Page Editor: Brandon Finley, 754-0420 LAKE CITY REPORT ER SPORTS THURSDAY, OCTOBER 2, 2014 3B3BSportsgames.” Benson said the cancer is something that she’s seen in her life and on the vol-leyball court. “I don’t know anyone in my personal life, but my old volleyball coach, Cissy Witt had it,” Benson said. “It’s a great cause. We actually did the same thing for the same group last year when I was coach at Suwannee. I think it’s very important.” Benson said her players have taken the task head on and enjoyed the process. “They’ve been receptive and made signs,” Benson said. “They’re hanging up in the gym for the game. Suwannee will be wearing pink as well. I hope that the fans come out, and support. We’ll also have wristbands to help.” The Lady Tigers host Suwannee at 7 p.m. tonight. CHS: Play Suwannee in ‘Dig Pink’ Continued From Page 1B “The guy we’ll continue to lead on is Blair (Chapman),” Jackson said. “He’s proven himself on both sides of the ball. He’s one of our cap-tains. He does a great job running and blocking. On defense, he gets our guys lined up. Cameron (White) and Christian (Helsel) are two important guys to what we do.” While the leadership is there, the Indians are try-ing to build leadership for the next group of players. Jackson has seen steady growth from his new batch of players as well. “We have some young guys we are counting on to keep progressing,” Jackson said. “DJ (Jackson) has struggled here and there, but he got some confidence against Chiles throwing three touchdowns. We are shoring some things in the passing game with Shannon Showers and Donald Robinson.” And if the passing game continues to improve, that’s good news for Chapman. Jackson said it will make opposing defenses adjust to what the Indians are throw-ing at them. “That gives us more confidence that teams won’t crowd the box,” Jackson said. “We can mix it up, and we think they can get us to where we need to be.” INDIANS: Homecoming on Friday Continued From Page 1B Florida begins defining stretch COURTESYColumbia junior varsity players Hanna Hamilton, Alaina Perry and Myra Wintons help set up for ‘Dig Pink’ on Thursday. The Lady Tigers host Suwanne e at 7 p.m. tonight. By MARK LONGAssociated PressGAINESVILLE — Florida coach Will Muschamp calls every game a must-win. Following a lopsided loss at Alabama, it’s really starting to look and feel that way for Muschamp and the Gators. Florida’s season and Muschamp’s future could be decided in the next month. The Gators play four games over the next five weeks that might deter-mine whether they’re back in the Eastern Division race or in the market for a new coach. It begins Saturday at Southeastern Conference rival Tennessee, which is a slight favorite despite los-ing nine consecutive games in the series. “It’s very critical because the East is wide open right now and everybody has a loss,” running back Matt Jones said Tuesday. “To go in there and beat Tennessee is going to be good.” It would be a much-needed confidence boost for a program (and fan base) that is coming off its first los-ing season since 1979, had a scare against Kentucky and was thumped 42-21 at Alabama. Florida (2-1, 1-1 SEC) was off last week and spent the time trying to improve its woeful secondary and get quarterback Jeff Driskel and the passing game oper-ating with more consistency and efficiency. Neither seems to be an easy fix. The defense gave up a school-record 672 yards against the Tide, getting burned repeatedly by receiver Amari Cooper early and then getting gouged on the ground late. Alabama threw for 449 yards and five touchdowns, connecting on scores of 87 and 79 yards in the first quarter alone. Florida had nearly as many defensive break-downs a week early against Kentucky. The Wildcats hit six passing plays lon-ger than 25 yards, includ-ing three for touchdowns. The Gators overcame those defensive lapses and escaped in triple overtime. Even though Florida won a game it surely would have lost in 2013 and totaled 532 yards, there were calls from fans on talk shows and social media for Muschamp to be replaced. Those grew louder after getting drubbed by Alabama in a game that showed just how wide the gap is between the programs. While only three teams have won in Tuscaloosa since coach Nick Saban’s first season at Alabama in 2007, it was how the Gators were dominated that upset fans. Florida was outgained by nearly 500 yards, and with-out Alabama’s 11 penalties, four turnovers and running out the clock in the clos-ing minutes, it easily could have been a 40or 50-point loss. Still, the Gators don’t believe they’re that far off. “I feel as confident as I did before the Alabama game about this team and where we are,” Muschamp said. “We played a very good football team on the road and we had our oppor-tunities and we didn’t get it done. It’s a long season.” Muschamp’s take clearly has trickled down to his players. “I think we should have beat them,” Jones said. “I mean, we had ‘em. We should have executed bet-ter. ... They were a very beatable team, and they just pulled away from us.” While many others likely see that game dif-ferently, the Gators are still in control of their fate. With games against LSU, Missouri and Georgia fol-lowing Tennessee, they could even slip up once and be in contention for the SEC title game in November. The key to getting there could be Driskel, who played one of the worst games of his college career against the Tide. He com-pleted 9 of 28 passes for 93 yards, with a touchdown and two interceptions. Muschamp and offensive coordinator Kurt Roper are standing behind the fourth-year junior, saying he will start against Tennessee. They even put to rest specu-lation that freshman Treon Harris would get playing time against the Volunteers (2-2, 0-1). “We’ve got to be more productive in the passing game,” Roper said. “I think that’s the biggest issue.” If not, it could be another long season in Gainesville. The Gators went 4-8 last year and blamed most their issues on a rash of injuries. If athletic director Jeremy Foley wanted to make a coaching change, he surely could have done it after the Gators lost seven consecu-tive games to end the sea-son or after they dropped a close game against then-lower division Georgia Southern. Instead, he’s giving Muschamp an opportunity to turn things around. Chances are everyone, including Foley, will know the outcome in the next month. “All the goals are still there, got a lot of football to play,” Muschamp said. “Everything’s out in front of us. Let’s go get it. They’re all must wins. When has it ever changed?” JASON MATTHEW WALKER /Lake City ReporterFlorida defensive lineman Bryan Cox Jr. celebrates with fans after beating Kentucky 36-30 earlier this year. Midseason firings are a tricky choice for schoolsBy JOHN MARSHALL and STEVE MEGARGEEAP Sports WritersIf recent history is any indication, Kansas won’t be the only school to fire its football coach before the end of the regular season. Kansas made the season’s first coaching change Sunday when it dumped Charlie Weis. Last year, Southern California fired Lane Kiffin, Connecticut removed Paul Pasqualoni and Miami (Ohio) ousted Don Treadwell by mid-October. For athletic directors making the call, it usually comes with a great deal of hand-wringing as they decide if an immediate change will help the pro-gram or if they’re better off waiting to see how the rest of the season goes. “It’s not an easy process,” said Arizona athletic director Greg Byrne, who fired Mike Stoops after the Wildcats lost five of their first six games in 2011. “There are so many mov-ing parts to decide what the right thing is to do.” With more midseason firings potentially on the hori-zon, here are a few things athletic directors take into account when making a coaching change: KNOWING THE RIGHT TIME : The dilemma in firing a coach before the season’s end is deciding whether to make a change right away or see if the coach can do something to save his job by the end of the season. When Miami (Ohio) ath-letic director David Sayler fired Treadwell last sea-son, the RedHawks were 0-5 and Sayler sensed a turnaround wasn’t in store that season. He believed “the whole program was in a malaise of hopeless-ness” and it needed to be addressed immediately. “If you really feel the deci-sion is that you’re going to make a change at the end of the year, I’d abso-lutely go ahead and do it again during the year,” he said. “It reaches a tipping point where you just know it’s the right decision. I think when you reach that point, you have to make the change.” SAVING THE SEASON : Once an athletic director has given up on a coach, how do the players avoid giving up on the season? Southern California showed last year that a coaching change doesn’t have to result in a lost season. USC was 3-2 when Lane Kiffin was fired and went 7-2 the rest of the way. The 2011 Arizona team went 3-3 under inter-im coach Tim Kish after a 1-5 start led to Stoops’ firing. “When you’re going through a process like this, you recognize these young men only have four or five years to play this game,” said New Mexico AD Paul Krebs, who fired Mike Locksley in September 2011 after a rocky tenure marked by a string of off-field issues. “You’re mind-ful of that, you’re cognizant of that and you’re really sensitive to that, knowing a change like this in mid-year really makes it very, very difficult to have a suc-cessful year. You feel badly about that.” FINDING THE RIGHT (TEMPORARY) CHOICE : Selecting the right interim coach is criti-cal to making sure players don’t give up on a season. USC made its late-season surge last year under Ed Orgeron, a popular assis-tant on Kiffin’s staff. Miami (Ohio) turned to Mike Bath, a former quarterback at the school who’d been an assistant on Treadwell’s staff. Kansas made a simi-lar move this week by appointing Clint Bowen, a former Jayhawks defensive back and longtime assis-tant coach at the school. “That’s what you need real-ly to work through the rest of the season in that type of situation, somebody that people can relate to, people can believe in and trust and respect and (who) are going to give it everything they’ve got,” Sayler said. CHOOSING THE NEXT GUY : The biggest benefit of a midseason move is that it allows a school to get a head start on its coaching search. Sayler said he interviewed three candidates the day after the 2013 regular season ended, something he couldn’t have done if he’d waited to make a change. Krebs was Bowling Green’s ath-letic director in 2000 when Gary Blackney announced in late September that he was resigning. Because Krebs knew early on he’d have to find a new coach, it gave him more time to research Urban Meyer, a Notre Dame wide receiv-ers coach and a candidate described by Krebs as “a little bit under the radar.” Meyer took the job and went 17-6 in two seasons at Bowling Green before hav-ing considerably more suc-cess at Utah, Florida and Ohio State. “I’m not sure, if it would have been the normal time frame — an end-of-season making the change — that we would have had the time and would have ever gotten to Urban,” Krebs said.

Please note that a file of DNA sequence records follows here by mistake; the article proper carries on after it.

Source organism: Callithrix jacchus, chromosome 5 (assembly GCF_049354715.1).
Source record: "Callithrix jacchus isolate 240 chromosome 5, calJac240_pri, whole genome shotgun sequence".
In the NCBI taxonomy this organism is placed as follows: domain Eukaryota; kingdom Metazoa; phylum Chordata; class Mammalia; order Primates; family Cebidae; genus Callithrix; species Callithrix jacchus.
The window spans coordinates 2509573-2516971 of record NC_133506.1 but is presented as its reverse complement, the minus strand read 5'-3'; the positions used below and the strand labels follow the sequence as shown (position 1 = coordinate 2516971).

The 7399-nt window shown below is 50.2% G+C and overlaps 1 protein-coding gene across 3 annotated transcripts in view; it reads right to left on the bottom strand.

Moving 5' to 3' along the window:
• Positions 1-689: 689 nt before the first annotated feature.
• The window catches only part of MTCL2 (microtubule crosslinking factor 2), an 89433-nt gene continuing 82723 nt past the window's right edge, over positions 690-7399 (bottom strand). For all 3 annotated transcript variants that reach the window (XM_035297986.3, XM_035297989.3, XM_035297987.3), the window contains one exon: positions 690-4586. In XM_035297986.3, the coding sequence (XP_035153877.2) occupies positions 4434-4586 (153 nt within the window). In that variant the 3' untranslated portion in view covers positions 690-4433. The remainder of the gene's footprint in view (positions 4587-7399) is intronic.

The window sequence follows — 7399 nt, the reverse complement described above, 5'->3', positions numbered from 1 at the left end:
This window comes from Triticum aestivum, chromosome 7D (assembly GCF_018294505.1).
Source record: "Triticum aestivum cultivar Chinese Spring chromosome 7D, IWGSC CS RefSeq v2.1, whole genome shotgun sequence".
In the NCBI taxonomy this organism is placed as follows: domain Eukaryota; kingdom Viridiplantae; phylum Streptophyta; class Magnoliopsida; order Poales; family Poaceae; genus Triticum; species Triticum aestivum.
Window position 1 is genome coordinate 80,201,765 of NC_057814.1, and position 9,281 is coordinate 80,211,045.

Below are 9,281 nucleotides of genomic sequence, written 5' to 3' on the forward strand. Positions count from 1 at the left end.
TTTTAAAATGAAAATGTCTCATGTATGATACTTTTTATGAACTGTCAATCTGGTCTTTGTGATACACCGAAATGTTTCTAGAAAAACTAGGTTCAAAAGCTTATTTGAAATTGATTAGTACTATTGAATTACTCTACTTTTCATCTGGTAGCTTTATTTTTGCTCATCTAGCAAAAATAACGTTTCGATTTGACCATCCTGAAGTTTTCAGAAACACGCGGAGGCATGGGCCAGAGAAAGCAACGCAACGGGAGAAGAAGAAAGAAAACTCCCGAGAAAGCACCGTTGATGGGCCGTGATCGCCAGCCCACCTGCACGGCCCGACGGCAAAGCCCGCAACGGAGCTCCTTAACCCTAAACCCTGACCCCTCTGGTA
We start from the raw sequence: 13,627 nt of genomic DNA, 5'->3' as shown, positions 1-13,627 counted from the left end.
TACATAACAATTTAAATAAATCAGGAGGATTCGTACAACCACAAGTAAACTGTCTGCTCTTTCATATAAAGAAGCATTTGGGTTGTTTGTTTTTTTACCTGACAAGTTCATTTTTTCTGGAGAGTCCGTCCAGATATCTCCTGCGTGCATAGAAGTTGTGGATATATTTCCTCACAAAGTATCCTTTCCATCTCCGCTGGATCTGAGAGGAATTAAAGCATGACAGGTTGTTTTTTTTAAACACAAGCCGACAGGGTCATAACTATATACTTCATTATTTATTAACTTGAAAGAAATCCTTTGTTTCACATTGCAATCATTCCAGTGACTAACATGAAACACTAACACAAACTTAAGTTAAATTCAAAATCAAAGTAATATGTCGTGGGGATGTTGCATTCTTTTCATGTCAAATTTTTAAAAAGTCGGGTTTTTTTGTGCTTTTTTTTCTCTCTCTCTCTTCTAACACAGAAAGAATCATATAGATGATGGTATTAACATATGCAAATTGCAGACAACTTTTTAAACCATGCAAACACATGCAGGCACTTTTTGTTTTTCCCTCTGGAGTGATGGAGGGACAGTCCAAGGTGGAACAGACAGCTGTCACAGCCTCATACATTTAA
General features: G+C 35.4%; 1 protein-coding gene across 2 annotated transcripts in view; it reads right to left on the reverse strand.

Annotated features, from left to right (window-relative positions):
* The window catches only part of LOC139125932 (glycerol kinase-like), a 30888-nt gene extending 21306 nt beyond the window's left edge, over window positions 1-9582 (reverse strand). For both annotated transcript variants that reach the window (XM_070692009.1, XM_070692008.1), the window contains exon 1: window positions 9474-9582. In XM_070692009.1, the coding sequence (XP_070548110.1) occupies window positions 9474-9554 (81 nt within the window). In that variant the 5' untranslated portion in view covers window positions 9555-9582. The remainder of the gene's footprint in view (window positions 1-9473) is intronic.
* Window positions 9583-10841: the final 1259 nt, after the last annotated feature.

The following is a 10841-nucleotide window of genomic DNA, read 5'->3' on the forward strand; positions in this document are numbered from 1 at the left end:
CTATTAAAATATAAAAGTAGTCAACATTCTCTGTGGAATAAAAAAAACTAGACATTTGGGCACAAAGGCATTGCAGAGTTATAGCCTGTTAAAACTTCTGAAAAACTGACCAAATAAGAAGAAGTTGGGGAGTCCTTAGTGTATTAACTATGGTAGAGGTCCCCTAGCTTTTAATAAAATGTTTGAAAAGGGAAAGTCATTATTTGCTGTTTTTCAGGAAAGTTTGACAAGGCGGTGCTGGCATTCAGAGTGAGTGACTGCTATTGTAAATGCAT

4B THURSDAY, OCTOBER 2, 2014 ADVICE & COMICS LAKE CITY REPORTER Page Editor: Emogene Graham, 754-0415 DEAR ABBY: You missed the chance to com municate a life-or-death message to your read ers when you answered a letter from an “Ohio Grandma” (July 14). Your reply understated the importance of stor ing medications properly and safely. What if the grandmother had placed a loaded GUN on the desk instead of medications? Both can produce just as deadly a result. And why didn’t those meds have safety lids? Putting them in a suit case is not enough. They should be stored out of reach, preferably secured with a safety lock. Or bet ter yet, the parents should be told you have danger ous substances with you -and ASKED where you can store them. — MOM OF A TODDLER DEAR MOM: I was scolded for not placing more emphasis on the safety issue. However, the question I was asked was, “Are we obligated to help with more of the medical expenses (for the ER visit) because we have already helped (contributed sev eral hundred dollars) and I don’t think it’s our job to teach our grandchild boundaries?” So that was the issue on which I focused. Read on: DEAR ABBY: You dropped the ball. No 3-year-old will respect a closed door all of the time. Grandma and Grandpa are responsible for the safe-keeping of their meds while in the child’s and even the grandparents’ home. Bottles that rattle and pretty colors in a bottle that look like candy will attract any little kid. Grandma and Grandpa should be happy they aren’t helping to pay for a funeral instead of an ER visit. Here are the “rules”: 1. All medications should be in kid-proof con tainers. 2. All medications and OTC drugs should be kept out of a curious child’s climbing area. 3. Poison Control num bers should be posted on the fridge. 4. Use the original con tainer (NOT one of those daily dosage containers) and know how many pills are in it. Be sure you know the name, strength and dosage for each medication. Just telling the hospital that it’s for “blood pressure” doesn’t tell them what it is or how to treat an overdose. 5. NEVER tell the kids that medication is candy! 6. You are the adult. Don’t expect any child -or teen -to respect your private property when it comes to medication. — MESQUITE, TEXAS, GRANDMA DEAR ABBY: “Ohio Grandma’s” story of an emergency room visit for suspected medication poi soning is all too common. In 2011, 67,700 toddlers were seen for accidental medication exposure. Of these, 12,390 required hos pitalization. Children 13 to 24 months of age account ed for 68 percent of these visits. In ER visits where information was obtained, 38 percent involved grand parents’ medications, 31 percent the mother’s med ications, 12 percent a sib ling’s, 8 percent the father’s and 5 percent an aunt’s or uncle’s medication. — PEDIATRICIAN AND GRANDMOTHER HOROSCOPES DEAR ABBY ARIES (March 21-April 19): Ease into whatever you do. Don’t voice your opinion if you think it might hinder what ever situation you face. Impulsive action will end up working against you. Focus on expanding your skills and growing your assets. ++ TAURUS (April 20-May 20): You may feel like getting away from the hustle and bus tle, but look for hidden costs before you sign up for a trip or outing that can break your budget. Simplicity and moderation will help you keep your life running smoothly. +++++ GEMINI (May 21-June 20): Participate, get involved and try to make a difference. Fixing up your surroundings and hosting a party will encour age you to be a better per son mentally, emotionally and physically. Love is highlighted. +++ CANCER (June 21-July 22): Emotional matters will surface. Either pay off or collect on old debts. Address situations that are bringing you down and do your best to cut corners wherever possible if it helps you feel less stressed. Discipline is the key to a better lifestyle. +++ LEO (July 23-Aug. 22): Engage in something that interests or entertains you. Get out of the house and away from any negativ ity you’ve been living with. Physical activity will do you good and bring you in contact with someone spe cial. Romance will improve your personal life. +++ VIRGO (Aug. 23-Sept. 22): You can call the shots and take control of your interests. Get involved in events that will connect you to interesting people. Don’t give in to someone who is putting demands on you or using emotional tactics to take advantage of others. +++++ LIBRA (Sept. 23-Oct. 22): Question your cur rent personal situation. Don’t make abrupt chang es just because someone wants you to. Protect your health and financial position, and refrain from letting anyone disrupt your home environment. Ask for assistance, and you will receive help. ++ SCORPIO (Oct. 23-Nov. 21): A work-re lated situation is likely to escalate into something bigger than you anticipat ed. Be ready to counter any situation that has the potential to backfire or become a moneypit. Your intuition is strong and can help you make a wise choice. ++++ SAGITTARIUS (Nov. 22-Dec. 21): You’ve got a good handle on what will work and what won’t, but if you allow your emo tions to take over, you will lose sight of your goal. Changes to your domestic situation look promising. Money is heading your way. +++ CAPRICORN (Dec. 22-Jan. 19): Hide your emotions, stay composed and listen carefully to what everyone around you says. Don’t let impulse take over when it’s best to sit and wait until you have a better understanding of what’s going on. Strive for stabili ty, not disruption. +++ AQUARIUS (Jan. 20-Feb. 18): Take care of personal business. If you leave your affairs in some one else’s hands, you will be disappointed. A health mat ter or physical improvement you want to make can be taken care of successfully. Love is on the rise. +++ PISCES (Feb. 19-March 20): Consider your attributes and dreams, and go after your goals. Get your strategy set and put your clear-cut methods to work. Financial, legal and med ical matters can be dealt with successfully. You will instinctively know what move to make. ++++ CELEBRITY CIPHER Abigail Van THE LAST WORD Eugenia Last Medications kept under lock and key ensure kids’ safety Q Write Dear Abby at or P.O. Box 69440, Los Angeles, CA 90069. CELEBRITY BIRTHDAYS Avery Brooks, 66; Sting, 63; Kelly Ripa, 44; Mandisa, 38; Brianna Brown, 35; Tyson Chandler, 32; Camilla Belle, 28; Samantha Jane Barks, 24; Jeydon Wale, 23. DILBERT BABY BLUES BLONDIE BEETLE BAILEY B.C. FRANK & ERNEST FOR BETTER OR WORSE ZITS HAGAR THE HORRIBLE SNUFFY SMITH GARFIELD CLASSIC PEANUTS